alas, we can’t claim 100-percent faithfulness at our house (nor did my firstborn decide to squat on the egg), i am chagrined to admit. we stuck with it for awhile, an admirable while. but then, night fell, and with it, shadow. we couldn’t figure out how to rig up a bulb, without frying said egg, so we’d been skootching the egg, and its makeshift nest, from sun spot to sun spot. i felt my heart drop, more than a wee little bit, when i finally surrendered. when i realized i’d not be the adopted house-finch mama.

and while i now have a beautiful breathtaking wonder tucked on my nature tableau, i also have this: one more lesson from mama nature, the very one who birthed me. the one who all my life has been trying to teach this one holy truth: be vigilant. be undaunted. be the caretaker of wonder. it’s all around. and every once in a while God will tap you on the heart, and ask you to be its midwife.

midwife of wonder, one blessed calling.

what are your favorite tales of times you heeded the call, to be midwife, co-pilot, first lieutenant of wonder? 

the original mother nature (appearing elsewhere…)

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a note: a dear writerly friend of mine, laura lynn brown, author of “everything that makes you mom,” and the award-winning essay, “fifty things about my mother,” published by iowa review and slate, has carved out a writing place for all things motherly. it’s called “makes you mom,” and in her ever generous ways, she asked if she might pick something i wrote about my mama and post it there, as she begins her library of motherliness. i would do anything for laura, so i said yes. it’s posted there this morning, and in hopes of helping more readers find her newfound corner of the cyberworld, where soon enough laura and her team of writerly compatriots will be accepting submissions, i’m pointing you toward laura’s lovely new botanically-bedecked site. and even though a monday post feels a bit like getting out of bed and forgetting to change out of my jammies, here’s the pull up a chair post (originally written in 2007) that dear laura chose to post. i’ll include the first few grafs here, but to read it to the end, you’ll need to click the link. that’s how the cyberworld often works. and how it works this fine and foggy monday morning…..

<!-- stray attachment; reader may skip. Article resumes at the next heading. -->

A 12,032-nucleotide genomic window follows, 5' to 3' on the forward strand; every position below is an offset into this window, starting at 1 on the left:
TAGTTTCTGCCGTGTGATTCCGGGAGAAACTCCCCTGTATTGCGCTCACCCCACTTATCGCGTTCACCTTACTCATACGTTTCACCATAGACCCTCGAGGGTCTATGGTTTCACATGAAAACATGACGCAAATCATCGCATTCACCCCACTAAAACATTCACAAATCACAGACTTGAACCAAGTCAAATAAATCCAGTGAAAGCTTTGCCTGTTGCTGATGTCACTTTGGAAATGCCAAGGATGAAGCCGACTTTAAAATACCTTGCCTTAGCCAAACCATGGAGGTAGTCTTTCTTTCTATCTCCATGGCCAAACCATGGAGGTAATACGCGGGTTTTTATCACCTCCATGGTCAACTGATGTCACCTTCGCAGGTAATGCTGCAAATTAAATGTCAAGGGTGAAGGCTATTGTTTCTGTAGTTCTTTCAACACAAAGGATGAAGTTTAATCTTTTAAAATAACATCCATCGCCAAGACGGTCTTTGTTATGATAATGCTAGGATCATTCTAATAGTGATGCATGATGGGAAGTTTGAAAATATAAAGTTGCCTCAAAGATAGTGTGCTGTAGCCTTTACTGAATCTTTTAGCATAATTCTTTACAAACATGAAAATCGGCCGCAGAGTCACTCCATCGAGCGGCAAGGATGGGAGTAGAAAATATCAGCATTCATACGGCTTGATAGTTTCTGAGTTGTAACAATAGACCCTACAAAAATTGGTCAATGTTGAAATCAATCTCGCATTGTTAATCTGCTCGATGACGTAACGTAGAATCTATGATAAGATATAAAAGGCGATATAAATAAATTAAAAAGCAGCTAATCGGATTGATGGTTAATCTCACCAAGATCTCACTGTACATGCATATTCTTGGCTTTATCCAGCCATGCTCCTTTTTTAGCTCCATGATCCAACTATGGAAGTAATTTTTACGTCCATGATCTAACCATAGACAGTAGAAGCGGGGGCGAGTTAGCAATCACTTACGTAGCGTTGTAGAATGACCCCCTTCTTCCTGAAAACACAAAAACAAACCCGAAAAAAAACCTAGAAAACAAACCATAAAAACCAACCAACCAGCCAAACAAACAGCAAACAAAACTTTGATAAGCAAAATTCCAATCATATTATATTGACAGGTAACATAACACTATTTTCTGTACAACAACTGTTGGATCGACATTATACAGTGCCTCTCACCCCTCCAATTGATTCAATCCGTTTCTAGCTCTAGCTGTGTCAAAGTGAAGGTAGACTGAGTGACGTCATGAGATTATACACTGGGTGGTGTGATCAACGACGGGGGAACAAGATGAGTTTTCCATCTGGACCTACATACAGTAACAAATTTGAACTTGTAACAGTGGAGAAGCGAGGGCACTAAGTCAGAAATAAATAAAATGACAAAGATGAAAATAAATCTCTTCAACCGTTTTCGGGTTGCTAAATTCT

we didn’t know it, her little brood. we thought everyone’s home movies had pans of tree tops, flashes of scarlet tanager in between the frames of children waddling, waving, being silly for the camera.

coulda fooled us. didn’t every mother teach her hatchlings to hush when an oriole was in the yard? to rush out and scatter halves of oranges, the winged things’ sweet reward for populating her old oaks.

doesn’t everyone get daily, heck, hourly if warranted, phone calls with the up-to-the-minute news of the baby screech owls whose mama pirated the wood duck house, high up in the trees, and taught her babies to fly, right over my mama’s head?

when you grew up with my mama, you took these things for granted. you had no clue how much you’d learned, how much she’d taught you about the world of God’s creation while other children were merely trying to memorize the capitals of algeria, and bolivia, and, perhaps, the republic of congo.

it came slowly to my attention one day sitting in the newsroom, when an extremely intelligent friend of mine, a friend who grew up in queens, was wondering what the red bird was, not the one with the orange belly, she said, but the one that was red all over.

you mean the cardinal? i asked, as if she’d asked which letter followed C.

but you didn’t even look that up in a book, she cried, unnecessarily impressed.

well, no. but my mama is the original mother nature. or at least my original mother nature, my very own earth mama. and some things, you just absorb.

(to keep reading, please click the link below….)

http://makesyoumom.com/original-mother-nature/

blessings, and see you friday, when i will remember to get out of bed and change out of my jammies…

and while you’re at it, please tell your friends about “makes you mom,” and the lovely work my dear friend laura is unfurling…..